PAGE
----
August 2008

Arts & Letters

‘Tales from Outer Suburbia’ by Shaun Tan

By Danielle Wood

Shaun Tan's publisher shelves Tales from Outer Suburbia as Young Adult Fiction, while a local bookshop of mine has wedged its copies of these illustrated stories in the children's section, right next to Dr Seuss. Imagine my surprise at this, when all the time I was reading the book, I - a perfectly grown-up 35-year-old - thought it was written for me.

Just who Tan's work is supposed to be for, and which pigeonhole it refuses to sit tidily within, are questions that have come up often enough in the Western Australian writer-illustrator's stellar career to warrant him publishing, on his website, a lengthy manifesto in which he argues that it is up to a work of art to find its own audience.

Tales from Outer Suburbia, lavishly stocked with visual and verbal delights, is a book to which any reader might return, at a later age or stage, to find the resonance of its contents slightly altered.

There might be times when it is the playfulness and whimsy of Tan's Suburbia that most appeals. Then, you might particularly enjoy ‘Eric', the tale of an enigmatic foreign-exchange student who confounds his hosts with his interest in the minutiae of life; or ‘No Other Country', about the exotic and expansive hopes that can be contained within even the most modest of suburban homes.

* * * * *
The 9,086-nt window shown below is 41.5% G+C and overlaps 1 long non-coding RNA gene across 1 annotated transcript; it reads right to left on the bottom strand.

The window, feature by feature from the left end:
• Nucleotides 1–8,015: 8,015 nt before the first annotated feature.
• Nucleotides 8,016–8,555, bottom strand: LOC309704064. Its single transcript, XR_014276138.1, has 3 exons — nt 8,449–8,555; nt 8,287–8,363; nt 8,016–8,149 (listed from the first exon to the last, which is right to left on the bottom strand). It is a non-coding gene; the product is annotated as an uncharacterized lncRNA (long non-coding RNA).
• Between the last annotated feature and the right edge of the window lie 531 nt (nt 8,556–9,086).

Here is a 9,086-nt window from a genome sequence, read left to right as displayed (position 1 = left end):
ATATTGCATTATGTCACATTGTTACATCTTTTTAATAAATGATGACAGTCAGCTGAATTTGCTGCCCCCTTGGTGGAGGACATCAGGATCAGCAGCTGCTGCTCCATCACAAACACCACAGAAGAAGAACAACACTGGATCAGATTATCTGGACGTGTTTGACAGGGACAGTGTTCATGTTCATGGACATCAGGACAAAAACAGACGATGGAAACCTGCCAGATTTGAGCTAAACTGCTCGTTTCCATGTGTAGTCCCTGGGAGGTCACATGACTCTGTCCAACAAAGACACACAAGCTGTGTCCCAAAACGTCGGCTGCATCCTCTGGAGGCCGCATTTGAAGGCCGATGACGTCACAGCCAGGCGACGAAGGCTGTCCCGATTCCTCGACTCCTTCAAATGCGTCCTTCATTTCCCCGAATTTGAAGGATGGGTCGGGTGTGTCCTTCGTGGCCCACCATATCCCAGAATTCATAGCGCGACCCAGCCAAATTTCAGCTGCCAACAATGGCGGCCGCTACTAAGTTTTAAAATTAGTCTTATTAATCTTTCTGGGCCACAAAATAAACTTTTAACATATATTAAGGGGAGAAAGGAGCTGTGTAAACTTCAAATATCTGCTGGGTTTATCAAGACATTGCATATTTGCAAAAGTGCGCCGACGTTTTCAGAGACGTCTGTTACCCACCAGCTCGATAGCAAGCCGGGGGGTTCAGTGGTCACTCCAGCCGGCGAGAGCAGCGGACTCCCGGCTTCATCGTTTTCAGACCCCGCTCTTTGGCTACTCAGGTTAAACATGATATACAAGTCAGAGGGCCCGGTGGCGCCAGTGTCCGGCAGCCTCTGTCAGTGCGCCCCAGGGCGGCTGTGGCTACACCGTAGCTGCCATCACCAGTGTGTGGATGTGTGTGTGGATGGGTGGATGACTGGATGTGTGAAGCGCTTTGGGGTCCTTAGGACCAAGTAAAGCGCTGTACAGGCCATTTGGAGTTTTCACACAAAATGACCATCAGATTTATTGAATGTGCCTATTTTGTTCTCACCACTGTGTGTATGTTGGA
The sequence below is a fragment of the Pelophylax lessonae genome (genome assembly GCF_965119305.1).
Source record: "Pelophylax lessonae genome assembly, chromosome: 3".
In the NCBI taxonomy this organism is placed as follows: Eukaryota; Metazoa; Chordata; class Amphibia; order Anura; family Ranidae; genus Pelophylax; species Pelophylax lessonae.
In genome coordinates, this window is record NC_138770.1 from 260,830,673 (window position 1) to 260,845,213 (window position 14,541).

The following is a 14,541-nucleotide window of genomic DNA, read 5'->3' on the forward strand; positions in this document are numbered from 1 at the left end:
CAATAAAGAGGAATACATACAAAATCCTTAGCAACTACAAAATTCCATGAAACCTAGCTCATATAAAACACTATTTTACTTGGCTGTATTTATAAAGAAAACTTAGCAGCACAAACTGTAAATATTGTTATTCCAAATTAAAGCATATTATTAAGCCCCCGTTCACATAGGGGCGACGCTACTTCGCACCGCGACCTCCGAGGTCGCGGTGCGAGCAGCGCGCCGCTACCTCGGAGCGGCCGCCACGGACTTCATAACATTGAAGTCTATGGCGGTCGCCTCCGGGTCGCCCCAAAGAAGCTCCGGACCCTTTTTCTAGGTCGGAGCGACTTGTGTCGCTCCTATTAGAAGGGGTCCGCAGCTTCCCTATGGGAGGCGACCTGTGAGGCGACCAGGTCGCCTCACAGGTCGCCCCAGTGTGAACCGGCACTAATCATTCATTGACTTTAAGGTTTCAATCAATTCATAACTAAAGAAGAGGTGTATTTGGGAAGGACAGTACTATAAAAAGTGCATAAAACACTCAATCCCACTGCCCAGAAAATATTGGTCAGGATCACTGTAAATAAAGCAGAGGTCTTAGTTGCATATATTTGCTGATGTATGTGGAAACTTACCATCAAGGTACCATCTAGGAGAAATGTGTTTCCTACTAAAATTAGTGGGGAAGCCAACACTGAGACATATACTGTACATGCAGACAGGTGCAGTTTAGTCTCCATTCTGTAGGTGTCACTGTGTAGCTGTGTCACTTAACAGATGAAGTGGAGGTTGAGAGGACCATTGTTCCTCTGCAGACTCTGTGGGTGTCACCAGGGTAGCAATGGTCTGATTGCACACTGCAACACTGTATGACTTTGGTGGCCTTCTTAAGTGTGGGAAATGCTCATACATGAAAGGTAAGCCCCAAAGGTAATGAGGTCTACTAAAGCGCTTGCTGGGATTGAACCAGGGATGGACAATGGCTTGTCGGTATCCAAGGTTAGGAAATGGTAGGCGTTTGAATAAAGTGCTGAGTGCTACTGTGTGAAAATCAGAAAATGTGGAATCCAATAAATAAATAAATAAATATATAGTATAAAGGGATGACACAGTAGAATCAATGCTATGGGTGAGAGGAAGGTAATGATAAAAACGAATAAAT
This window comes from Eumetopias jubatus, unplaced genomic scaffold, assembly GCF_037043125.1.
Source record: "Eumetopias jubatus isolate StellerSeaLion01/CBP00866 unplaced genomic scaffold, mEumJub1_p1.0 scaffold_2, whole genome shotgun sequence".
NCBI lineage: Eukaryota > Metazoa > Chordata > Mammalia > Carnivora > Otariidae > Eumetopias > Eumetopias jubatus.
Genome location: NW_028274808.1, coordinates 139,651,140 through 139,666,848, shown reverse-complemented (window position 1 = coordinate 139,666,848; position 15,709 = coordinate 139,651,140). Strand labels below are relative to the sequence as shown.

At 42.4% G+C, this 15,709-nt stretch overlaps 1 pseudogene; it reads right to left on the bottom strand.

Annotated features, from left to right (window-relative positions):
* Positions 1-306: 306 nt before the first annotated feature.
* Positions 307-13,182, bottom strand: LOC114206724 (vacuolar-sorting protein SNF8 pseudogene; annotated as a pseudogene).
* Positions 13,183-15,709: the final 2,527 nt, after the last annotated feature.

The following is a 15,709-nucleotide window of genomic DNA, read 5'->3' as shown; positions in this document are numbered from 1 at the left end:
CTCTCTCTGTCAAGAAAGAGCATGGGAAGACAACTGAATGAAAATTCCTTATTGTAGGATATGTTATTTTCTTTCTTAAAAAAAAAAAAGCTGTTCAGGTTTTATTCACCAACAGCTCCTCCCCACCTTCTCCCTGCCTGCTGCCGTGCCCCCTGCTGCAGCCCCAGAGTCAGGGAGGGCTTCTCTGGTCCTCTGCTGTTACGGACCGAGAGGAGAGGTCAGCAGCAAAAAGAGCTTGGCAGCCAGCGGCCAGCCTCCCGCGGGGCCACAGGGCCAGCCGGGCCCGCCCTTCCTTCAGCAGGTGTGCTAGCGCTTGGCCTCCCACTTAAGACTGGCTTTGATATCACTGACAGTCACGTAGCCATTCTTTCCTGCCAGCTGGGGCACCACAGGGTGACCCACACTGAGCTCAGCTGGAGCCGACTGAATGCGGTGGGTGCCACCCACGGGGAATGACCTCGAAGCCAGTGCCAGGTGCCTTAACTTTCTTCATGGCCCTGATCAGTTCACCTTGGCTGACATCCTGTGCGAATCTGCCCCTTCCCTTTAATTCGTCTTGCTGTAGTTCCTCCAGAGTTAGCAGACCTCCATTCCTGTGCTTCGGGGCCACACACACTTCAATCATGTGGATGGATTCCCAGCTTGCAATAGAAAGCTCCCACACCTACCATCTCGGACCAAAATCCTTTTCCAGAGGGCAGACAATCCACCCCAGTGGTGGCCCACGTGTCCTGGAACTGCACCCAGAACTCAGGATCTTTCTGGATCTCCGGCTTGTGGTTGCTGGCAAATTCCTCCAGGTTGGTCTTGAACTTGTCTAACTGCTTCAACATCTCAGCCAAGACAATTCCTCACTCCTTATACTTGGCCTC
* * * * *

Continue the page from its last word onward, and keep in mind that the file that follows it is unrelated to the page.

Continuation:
There might be other times when it is Tan's precision in balancing the pervasive forces of cruelty and tenderness that strikes a chord. At which time you might like to read, in ‘Broken Toys', about the unexpected mending of a heart, or, in ‘Wake', about the consequences of beating your dog.

At any old time, you might just like to applaud the perspicacity of ‘Alert But Not Alarmed', in which good citizens must adapt to a new law mandating that each household have its own intercontinental ballistic missile.

Eke out these short, pitch-perfect stories over a number of sittings, if you can, or wolf them all down in one greedy session: either way, it will be hard not to be seduced by Tan's witty reconfiguration of Suburbia as a place as odd, unexpected and surreal as the hearts and minds of its inhabitants.

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